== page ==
Your comments really make me think a lot. Thank you so much! 🙂 🙂


  3. Another awesome comment. Your group is really bringing it! I would love to talk about the opening/ending sequences today and also think about the fates of each of the major characters.

  4. Dear All,

    It is amazing to see all those ideas put up. I have really enjoyed reading this post and all the previous comments which I believe are very informative and allowed me to look at this comic book differently. About the physical appearance and how its importance in the teenage life. It is indeed very important and a crucial part of every teenager, however some characters were not “destructed” by this disease and were very much accepting to it. We saw how Eliza was very accepting of her tail and how she even tried to use it for seducing Keith. Rob we found him to be very accepting of his mouth as well.

    Another thing I would like to address is the role of dolls in this book. We have found that dolls to appear in very weird unexpected situations. The importance of these dolls is still very unclear to me, however I believe they do have to do with the lack of parental existence. Dolls are often given to children by their parents. They often resemble your childhood which is full of innocence. Can the dolls as they were seen in the book ( only heads and attached to bones, playboy nudes..etc) represent the rebellion of the teenage against their parents during this period of time . Can it be a symbol of the loss of “innocence” or do u believe it has a different meaning? Also Robs second mouth was found to speak in a childs voice when he was with Chris on the beach. Do you believe this repetitive reference to childhood signifies the rebellion of teenagers during this period of time?

    Lastly as of why people have different transformations, I believe it is to signify the importance of being who you are. Specially through the period of teenage hood people often try to follow trends, fashion or even people. Being who you are during this period is a very hard crucial thing. I believe each transformation is a reflection of ones character. Maybe by Rob having an extra mouth it signifies he is foul mouthed, Eliza has a tail is shows how “sneaky” she is. After all we saw how she is “loose” and seductive she is. Chris shedding her skin may signifies how unaccepting of herself she was. All these transformations were made to outline weaknesses in ones personality. By pointing out ones flaws, he/she can become more accepting of themselves and be able to deal with them. Again this is just my interpretation, what do you guys think?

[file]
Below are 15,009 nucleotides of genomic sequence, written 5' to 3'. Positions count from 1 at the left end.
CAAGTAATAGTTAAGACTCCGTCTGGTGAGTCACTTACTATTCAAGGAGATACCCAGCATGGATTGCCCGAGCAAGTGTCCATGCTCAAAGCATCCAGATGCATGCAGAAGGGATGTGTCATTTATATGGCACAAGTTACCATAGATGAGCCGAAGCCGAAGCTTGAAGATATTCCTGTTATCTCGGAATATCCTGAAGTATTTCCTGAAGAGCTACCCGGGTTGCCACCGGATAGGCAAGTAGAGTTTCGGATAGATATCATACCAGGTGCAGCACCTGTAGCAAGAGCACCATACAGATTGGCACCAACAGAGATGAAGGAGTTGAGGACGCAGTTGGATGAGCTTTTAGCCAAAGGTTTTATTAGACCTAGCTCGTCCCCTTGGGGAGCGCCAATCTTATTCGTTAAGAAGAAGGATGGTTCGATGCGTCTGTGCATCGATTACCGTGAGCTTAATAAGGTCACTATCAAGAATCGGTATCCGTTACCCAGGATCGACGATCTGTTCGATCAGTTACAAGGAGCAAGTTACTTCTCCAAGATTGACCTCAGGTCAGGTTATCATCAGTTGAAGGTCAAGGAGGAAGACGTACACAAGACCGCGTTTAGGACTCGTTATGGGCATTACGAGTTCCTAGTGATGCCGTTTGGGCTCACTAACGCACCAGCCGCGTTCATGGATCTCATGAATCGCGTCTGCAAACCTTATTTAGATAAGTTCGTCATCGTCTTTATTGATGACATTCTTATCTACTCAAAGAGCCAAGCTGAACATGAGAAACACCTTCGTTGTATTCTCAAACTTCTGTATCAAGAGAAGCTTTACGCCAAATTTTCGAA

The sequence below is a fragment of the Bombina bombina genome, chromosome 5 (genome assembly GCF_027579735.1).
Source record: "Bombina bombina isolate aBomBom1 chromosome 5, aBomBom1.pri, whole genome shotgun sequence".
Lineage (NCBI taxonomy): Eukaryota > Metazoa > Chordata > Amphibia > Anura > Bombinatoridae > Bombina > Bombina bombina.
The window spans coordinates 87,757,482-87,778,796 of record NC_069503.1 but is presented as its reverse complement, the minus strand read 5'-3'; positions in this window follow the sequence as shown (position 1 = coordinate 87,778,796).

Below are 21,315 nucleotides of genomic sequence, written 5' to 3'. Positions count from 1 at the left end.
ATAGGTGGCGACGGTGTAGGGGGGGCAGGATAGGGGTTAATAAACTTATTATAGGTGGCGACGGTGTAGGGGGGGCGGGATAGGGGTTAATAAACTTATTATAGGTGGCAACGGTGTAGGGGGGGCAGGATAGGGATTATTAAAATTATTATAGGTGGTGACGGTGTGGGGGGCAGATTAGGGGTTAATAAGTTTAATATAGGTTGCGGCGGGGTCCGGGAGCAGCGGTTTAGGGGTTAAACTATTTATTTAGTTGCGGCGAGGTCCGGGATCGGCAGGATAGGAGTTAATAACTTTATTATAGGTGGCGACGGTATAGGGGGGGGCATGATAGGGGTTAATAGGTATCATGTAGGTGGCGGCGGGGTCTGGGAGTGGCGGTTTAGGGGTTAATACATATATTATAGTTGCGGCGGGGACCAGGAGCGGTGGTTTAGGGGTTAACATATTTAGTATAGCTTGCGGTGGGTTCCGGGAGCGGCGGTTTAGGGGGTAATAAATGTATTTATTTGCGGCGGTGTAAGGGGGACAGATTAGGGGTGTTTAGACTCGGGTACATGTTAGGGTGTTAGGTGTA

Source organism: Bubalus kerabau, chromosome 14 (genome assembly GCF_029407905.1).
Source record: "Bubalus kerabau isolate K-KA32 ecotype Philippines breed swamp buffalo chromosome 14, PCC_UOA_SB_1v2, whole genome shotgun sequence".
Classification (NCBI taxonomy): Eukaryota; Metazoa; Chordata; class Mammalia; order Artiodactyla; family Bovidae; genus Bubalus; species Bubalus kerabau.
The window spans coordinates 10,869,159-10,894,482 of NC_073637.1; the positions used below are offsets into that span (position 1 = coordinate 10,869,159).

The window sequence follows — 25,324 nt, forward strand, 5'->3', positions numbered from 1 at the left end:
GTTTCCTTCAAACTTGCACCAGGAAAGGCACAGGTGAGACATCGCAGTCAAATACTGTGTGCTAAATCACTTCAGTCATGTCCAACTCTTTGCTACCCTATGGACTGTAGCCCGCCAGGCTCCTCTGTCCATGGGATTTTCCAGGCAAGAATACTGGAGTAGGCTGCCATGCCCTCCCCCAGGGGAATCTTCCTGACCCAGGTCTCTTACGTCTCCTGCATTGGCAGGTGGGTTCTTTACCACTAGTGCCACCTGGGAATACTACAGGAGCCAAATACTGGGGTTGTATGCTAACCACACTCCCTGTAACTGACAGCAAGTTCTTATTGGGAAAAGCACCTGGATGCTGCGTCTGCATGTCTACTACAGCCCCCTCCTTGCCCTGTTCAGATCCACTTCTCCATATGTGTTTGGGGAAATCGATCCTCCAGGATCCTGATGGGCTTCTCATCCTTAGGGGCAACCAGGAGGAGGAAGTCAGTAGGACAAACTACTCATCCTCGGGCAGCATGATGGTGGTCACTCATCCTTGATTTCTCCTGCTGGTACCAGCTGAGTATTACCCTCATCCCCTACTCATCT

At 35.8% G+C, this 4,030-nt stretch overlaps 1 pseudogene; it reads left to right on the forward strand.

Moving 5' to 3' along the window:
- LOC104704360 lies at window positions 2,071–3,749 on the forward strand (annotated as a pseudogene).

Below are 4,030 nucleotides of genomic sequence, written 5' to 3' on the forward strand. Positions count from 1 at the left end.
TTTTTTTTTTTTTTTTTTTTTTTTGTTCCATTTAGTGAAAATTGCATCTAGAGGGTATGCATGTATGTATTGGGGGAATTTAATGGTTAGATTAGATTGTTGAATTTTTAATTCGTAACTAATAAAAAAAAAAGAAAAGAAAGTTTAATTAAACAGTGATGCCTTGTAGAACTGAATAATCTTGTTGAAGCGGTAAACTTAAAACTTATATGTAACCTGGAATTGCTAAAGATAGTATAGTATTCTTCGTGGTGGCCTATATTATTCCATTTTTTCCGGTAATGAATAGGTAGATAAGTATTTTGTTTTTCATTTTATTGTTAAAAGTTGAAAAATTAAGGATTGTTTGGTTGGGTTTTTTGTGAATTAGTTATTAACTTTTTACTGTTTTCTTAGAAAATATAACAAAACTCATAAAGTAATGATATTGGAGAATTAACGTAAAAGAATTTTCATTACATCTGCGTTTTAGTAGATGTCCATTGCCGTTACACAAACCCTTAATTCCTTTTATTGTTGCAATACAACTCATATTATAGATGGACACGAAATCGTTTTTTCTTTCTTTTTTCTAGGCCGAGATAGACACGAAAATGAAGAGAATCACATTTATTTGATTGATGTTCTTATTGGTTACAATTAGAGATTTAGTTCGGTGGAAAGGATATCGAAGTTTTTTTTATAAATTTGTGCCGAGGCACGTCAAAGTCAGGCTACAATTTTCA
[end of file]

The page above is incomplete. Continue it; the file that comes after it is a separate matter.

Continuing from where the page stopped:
5. Hi Ali!
    I too have thought long and hard about the significance of the dolls in the novel. I’m inclined to agree with you that they have something to do with childhood, and more importantly the teenage transformation from child to adult. The dolls found in the forest often have torn out nude bodies from playboy magazines, possibly demonstrating a forced transformation – much like the one the “bug” forces upon the bodies of the infected. So it would symbolize both a loss of innocence as well as be a metaphor for the changes the disease causes.
    On the nature of the transformations, it’s very plausible that Burns uses the differences between the transformations to highlight the uniqueness of every character’s teenage experience. The phrase “to shed one’s skin” is often used to indicate transformation and change – the kind of changes Chris undergoes throughout the novel until she is at peace towards the end. Rob’s mouth tends to tell the painful truth, so perhaps his mutation is about forcing him to face the truth and be a more honest person (and maybe not cheat on his girlfriend). I myself can’t really think of any other significance to Eliza’s tail except in relation to Keith (showing his ambiguous gender/sexuality). This interpretation is not my own, but I remember hearing or reading somewhere that Eliza being likened to a lizard – a coldblooded animal – means that she only thrives in certain environments. This could explain why she looks so much better after she moves out of the drug dealing college kids’ house.
    Thank you for your comment! I’ll see you in class tomorrow!